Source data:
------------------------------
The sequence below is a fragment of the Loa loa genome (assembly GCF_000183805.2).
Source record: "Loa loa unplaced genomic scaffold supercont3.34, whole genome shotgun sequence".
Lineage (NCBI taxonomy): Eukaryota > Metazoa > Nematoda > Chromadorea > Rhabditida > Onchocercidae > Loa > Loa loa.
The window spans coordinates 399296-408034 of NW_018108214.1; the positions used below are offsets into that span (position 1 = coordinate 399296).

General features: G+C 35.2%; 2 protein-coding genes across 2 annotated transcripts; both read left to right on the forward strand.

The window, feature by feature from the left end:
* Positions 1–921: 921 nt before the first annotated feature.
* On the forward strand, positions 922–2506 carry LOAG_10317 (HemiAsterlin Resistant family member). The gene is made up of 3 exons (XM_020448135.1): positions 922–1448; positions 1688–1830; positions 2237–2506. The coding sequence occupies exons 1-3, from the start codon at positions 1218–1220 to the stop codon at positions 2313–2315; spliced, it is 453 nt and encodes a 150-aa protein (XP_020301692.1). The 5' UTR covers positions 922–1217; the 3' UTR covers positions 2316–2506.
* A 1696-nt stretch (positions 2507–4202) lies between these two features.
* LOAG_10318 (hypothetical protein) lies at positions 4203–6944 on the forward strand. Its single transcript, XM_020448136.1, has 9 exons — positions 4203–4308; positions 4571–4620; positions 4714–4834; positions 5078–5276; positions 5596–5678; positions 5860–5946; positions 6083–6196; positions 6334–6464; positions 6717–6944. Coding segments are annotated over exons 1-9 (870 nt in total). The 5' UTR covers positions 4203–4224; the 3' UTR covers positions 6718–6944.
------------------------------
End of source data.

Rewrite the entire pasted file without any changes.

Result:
The sequence below is a fragment of the Loa loa genome (assembly GCF_000183805.2).
Source record: "Loa loa unplaced genomic scaffold supercont3.34, whole genome shotgun sequence".
Lineage (NCBI taxonomy): Eukaryota > Metazoa > Nematoda > Chromadorea > Rhabditida > Onchocercidae > Loa > Loa loa.
The window spans coordinates 399296-408034 of NW_018108214.1; the positions used below are offsets into that span (position 1 = coordinate 399296).

General features: G+C 35.2%; 2 protein-coding genes across 2 annotated transcripts; both read left to right on the forward strand.

The window, feature by feature from the left end:
* Positions 1–921: 921 nt before the first annotated feature.
* On the forward strand, positions 922–2506 carry LOAG_10317 (HemiAsterlin Resistant family member). The gene is made up of 3 exons (XM_020448135.1): positions 922–1448; positions 1688–1830; positions 2237–2506. The coding sequence occupies exons 1-3, from the start codon at positions 1218–1220 to the stop codon at positions 2313–2315; spliced, it is 453 nt and encodes a 150-aa protein (XP_020301692.1). The 5' UTR covers positions 922–1217; the 3' UTR covers positions 2316–2506.
* A 1696-nt stretch (positions 2507–4202) lies between these two features.
* LOAG_10318 (hypothetical protein) lies at positions 4203–6944 on the forward strand. Its single transcript, XM_020448136.1, has 9 exons — positions 4203–4308; positions 4571–4620; positions 4714–4834; positions 5078–5276; positions 5596–5678; positions 5860–5946; positions 6083–6196; positions 6334–6464; positions 6717–6944. Coding segments are annotated over exons 1-9 (870 nt in total). The 5' UTR covers positions 4203–4224; the 3' UTR covers positions 6718–6944.